ProsIt's a relaxed way to enjoy the holiday season, gathered with friends, family or work colleagues in a non-consumerism environment.
Smaller markets sell locally produced items.
Markets have a variety of entertainment options, so something for every age range to enjoy.
ConsThe popular markets can be crowded, especially on the weekends!
Larger markets sell the same items which can be purchased in the stores.
Full ReviewThe Christmas markets in Germany can be an enchanting magical experience and a wonderful way to spend a weekend. Larger cities like Cologne or Dusseldorf will have five or more markets spread throughout the city while smaller neighborhoods will have their own local ones. Part of the fun is to walk from market to market while taking in all of the home light displays and decorations along the way. I've spent six years in Germany enjoying them, here are the key points to consider:
Food: The Christmas markets offer something for everyone, Bratwurst, 'Pommes' (french fries), garlic mushrooms or baked potatoes with your choice of toppings: cheese, chili, garlic herb butter, sour cream, etc. While it can sometimes be a little chilly standing outdoors and eating food at a bar table there is a distinct ambiance to it, walking amid the numerous stalls with all of the choices. Many markets have gone more international to cater to a variety of visitors so there will sometimes be non-German options too, such as Indian or vegetarian or French!
Drink: No matter what your preference, the markets have something for everyone here, and fortunately there are many hot drinks to warm you up. For the youngest guest there is 'Kinderpunsch' which is a warm fruit punch, sometimes with cinnamon on top. For older guests, there is the traditional 'Gluhwein' which is spicy mulled wine, served warm. Other less fruity options include hot cocoa or coffee. On the cold drink side, it's always possible to get cola or Germany's traditional drink: beer.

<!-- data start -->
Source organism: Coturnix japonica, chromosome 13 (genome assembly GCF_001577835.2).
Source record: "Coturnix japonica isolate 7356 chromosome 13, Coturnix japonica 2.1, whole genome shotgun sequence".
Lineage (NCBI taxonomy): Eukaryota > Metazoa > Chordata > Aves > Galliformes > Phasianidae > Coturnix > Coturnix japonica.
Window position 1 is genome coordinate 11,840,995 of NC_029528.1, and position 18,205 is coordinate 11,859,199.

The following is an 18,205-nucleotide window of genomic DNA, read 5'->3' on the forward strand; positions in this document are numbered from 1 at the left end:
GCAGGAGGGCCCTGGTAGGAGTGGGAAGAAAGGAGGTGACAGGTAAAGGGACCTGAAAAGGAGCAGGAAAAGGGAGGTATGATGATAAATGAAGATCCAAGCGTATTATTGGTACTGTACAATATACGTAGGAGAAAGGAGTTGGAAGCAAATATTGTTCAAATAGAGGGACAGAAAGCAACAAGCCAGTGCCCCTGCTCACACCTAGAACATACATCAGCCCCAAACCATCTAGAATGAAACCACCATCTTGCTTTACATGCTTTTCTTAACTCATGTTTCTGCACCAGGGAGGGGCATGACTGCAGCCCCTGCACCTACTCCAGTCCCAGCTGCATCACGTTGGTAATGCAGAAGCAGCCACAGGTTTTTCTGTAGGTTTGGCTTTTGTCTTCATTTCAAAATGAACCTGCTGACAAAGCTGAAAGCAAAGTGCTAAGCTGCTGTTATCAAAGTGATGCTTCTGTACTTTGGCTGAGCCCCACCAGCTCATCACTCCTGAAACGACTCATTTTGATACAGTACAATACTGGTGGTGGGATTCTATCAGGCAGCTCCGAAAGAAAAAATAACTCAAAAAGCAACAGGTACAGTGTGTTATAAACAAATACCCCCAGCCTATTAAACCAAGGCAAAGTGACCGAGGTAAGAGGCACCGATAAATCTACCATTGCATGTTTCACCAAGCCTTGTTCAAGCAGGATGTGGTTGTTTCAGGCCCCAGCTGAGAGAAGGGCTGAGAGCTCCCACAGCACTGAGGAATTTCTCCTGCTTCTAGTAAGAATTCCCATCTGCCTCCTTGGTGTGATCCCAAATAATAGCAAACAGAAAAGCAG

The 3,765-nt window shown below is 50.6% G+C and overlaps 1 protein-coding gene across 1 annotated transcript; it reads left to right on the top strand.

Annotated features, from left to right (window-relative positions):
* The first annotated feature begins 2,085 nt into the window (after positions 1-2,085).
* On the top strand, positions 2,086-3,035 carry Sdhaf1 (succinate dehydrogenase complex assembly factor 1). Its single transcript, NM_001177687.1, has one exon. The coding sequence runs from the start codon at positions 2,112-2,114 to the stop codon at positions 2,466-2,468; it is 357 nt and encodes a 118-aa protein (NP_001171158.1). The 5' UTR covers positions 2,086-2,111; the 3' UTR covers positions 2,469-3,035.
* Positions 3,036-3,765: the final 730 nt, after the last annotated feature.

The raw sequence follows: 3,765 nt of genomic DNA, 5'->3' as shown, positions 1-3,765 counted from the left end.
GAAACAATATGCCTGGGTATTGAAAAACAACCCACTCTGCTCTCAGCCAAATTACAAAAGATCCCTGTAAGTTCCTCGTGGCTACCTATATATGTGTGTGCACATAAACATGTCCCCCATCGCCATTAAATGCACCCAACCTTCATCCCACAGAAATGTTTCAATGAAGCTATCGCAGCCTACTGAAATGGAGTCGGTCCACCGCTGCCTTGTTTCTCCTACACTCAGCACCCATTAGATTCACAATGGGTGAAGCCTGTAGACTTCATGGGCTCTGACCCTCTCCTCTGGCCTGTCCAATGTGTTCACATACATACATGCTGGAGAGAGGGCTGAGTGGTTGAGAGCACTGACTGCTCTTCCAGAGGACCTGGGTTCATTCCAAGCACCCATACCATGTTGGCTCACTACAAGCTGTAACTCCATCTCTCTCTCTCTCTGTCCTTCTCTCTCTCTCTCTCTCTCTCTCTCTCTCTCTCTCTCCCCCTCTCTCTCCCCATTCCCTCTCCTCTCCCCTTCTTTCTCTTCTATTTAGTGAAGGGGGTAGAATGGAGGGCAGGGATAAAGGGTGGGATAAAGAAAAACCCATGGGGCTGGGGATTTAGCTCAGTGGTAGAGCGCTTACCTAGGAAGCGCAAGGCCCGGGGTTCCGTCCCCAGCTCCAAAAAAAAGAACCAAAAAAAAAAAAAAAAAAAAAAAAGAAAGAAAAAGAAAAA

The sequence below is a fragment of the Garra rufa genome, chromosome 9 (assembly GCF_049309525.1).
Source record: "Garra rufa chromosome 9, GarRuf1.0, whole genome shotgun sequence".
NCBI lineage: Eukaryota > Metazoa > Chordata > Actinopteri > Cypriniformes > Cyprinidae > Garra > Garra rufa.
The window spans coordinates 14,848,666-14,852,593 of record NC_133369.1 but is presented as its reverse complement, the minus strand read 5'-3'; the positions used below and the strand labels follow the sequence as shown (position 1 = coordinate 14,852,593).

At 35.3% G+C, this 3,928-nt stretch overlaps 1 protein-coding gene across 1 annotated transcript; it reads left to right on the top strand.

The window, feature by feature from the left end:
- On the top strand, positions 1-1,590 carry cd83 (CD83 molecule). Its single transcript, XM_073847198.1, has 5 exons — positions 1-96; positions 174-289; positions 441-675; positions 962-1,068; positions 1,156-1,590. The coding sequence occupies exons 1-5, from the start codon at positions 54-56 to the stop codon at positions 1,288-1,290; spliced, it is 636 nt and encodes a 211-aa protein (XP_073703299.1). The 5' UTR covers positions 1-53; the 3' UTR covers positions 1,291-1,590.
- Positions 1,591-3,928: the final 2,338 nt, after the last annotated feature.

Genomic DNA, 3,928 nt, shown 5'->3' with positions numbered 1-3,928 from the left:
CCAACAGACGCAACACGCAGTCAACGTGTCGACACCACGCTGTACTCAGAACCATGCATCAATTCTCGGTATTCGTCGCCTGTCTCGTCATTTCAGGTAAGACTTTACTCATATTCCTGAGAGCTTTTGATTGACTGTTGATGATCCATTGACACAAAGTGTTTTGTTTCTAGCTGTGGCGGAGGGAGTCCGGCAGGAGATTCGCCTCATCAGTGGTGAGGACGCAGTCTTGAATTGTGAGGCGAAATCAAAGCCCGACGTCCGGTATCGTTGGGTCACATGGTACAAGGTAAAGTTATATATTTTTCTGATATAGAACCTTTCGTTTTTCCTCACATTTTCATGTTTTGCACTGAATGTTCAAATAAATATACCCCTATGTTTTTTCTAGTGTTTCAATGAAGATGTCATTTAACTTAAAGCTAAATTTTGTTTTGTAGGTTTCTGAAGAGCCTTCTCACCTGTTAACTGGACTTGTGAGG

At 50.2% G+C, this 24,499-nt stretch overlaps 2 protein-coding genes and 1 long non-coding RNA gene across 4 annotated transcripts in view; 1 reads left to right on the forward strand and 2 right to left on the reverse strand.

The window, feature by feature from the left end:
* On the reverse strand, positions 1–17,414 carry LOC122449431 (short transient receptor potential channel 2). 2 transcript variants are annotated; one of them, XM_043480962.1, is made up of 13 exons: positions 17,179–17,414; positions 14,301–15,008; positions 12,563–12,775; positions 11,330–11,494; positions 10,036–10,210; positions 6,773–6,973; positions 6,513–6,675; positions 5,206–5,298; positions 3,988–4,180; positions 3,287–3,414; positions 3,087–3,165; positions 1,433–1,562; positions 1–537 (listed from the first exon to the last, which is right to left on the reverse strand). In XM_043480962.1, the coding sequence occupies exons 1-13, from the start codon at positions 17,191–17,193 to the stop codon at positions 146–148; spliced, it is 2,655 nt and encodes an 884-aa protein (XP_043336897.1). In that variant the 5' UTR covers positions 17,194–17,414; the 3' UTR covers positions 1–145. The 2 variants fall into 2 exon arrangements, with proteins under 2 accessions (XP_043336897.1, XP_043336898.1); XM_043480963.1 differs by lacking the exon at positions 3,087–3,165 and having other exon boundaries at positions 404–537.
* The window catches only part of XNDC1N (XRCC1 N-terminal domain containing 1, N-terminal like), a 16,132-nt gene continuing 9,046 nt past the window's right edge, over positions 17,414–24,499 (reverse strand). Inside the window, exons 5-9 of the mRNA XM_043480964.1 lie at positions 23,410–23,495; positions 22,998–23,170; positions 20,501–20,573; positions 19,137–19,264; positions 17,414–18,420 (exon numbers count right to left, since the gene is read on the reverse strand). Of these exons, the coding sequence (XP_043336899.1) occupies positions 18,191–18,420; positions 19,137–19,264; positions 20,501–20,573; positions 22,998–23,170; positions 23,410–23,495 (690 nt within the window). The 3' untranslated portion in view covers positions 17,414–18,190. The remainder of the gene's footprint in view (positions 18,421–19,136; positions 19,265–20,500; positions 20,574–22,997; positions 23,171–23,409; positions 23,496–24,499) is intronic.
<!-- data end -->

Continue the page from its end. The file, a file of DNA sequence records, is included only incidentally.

Shopping: There is always plenty of stalls selling a variety of goods at the markets. The larger markets tend to have more mass-produced items, while the tiny markets will often have only local handicrafts. A good bargain tends to be the 'charity' stalls. These stalls sell items with are either donated or made from donated items (such as hand-knitted mittens or socks) from donated yarn and are a super value for money for homemade gifts.
Entertainment: The markets offer plenty on this front. Usually there is a stage and on the weekends it will have a full performance schedule, from local dance groups, children and adult choirs, martial arts demonstrations, local orchestra or music groups, etc. All of it is free, although the non-profits will often come through to collect on behalf of their group after their performance. Many markets also have games and rides, similar to a summer fair in the US, these tend to be a little costly, but it's another option often interesting for the teenage age group. Often the larger markets will have an outdoor ice rink which can be a cost effective way to burn off some energy and stay warm in the outdoors.
Transport: The markets will usually be in the town center or shopping area so they are easy to reach by public transport. In fact, that is the preferred mechanism to reach them as there are often crowds so parking nearby will often be costly and difficult. Having the markets in the town center near the main train station enables you to visit a town which you have not seen previously when coming by train without worry that you will be lost or not find it.
Religious or non-religious? The markets can be as religious or as non-religious as you wish to find them. Often some of the entertainment will be traditional Christmas carols or a live nativity scene will often be enacted by a local church. Churches will sometimes have a booth or two of their own, especially if their location is at or near the market site. However, it is also possible to remain secular at the markets through focusing on the other sights and events as there is plenty to see and do at the markets.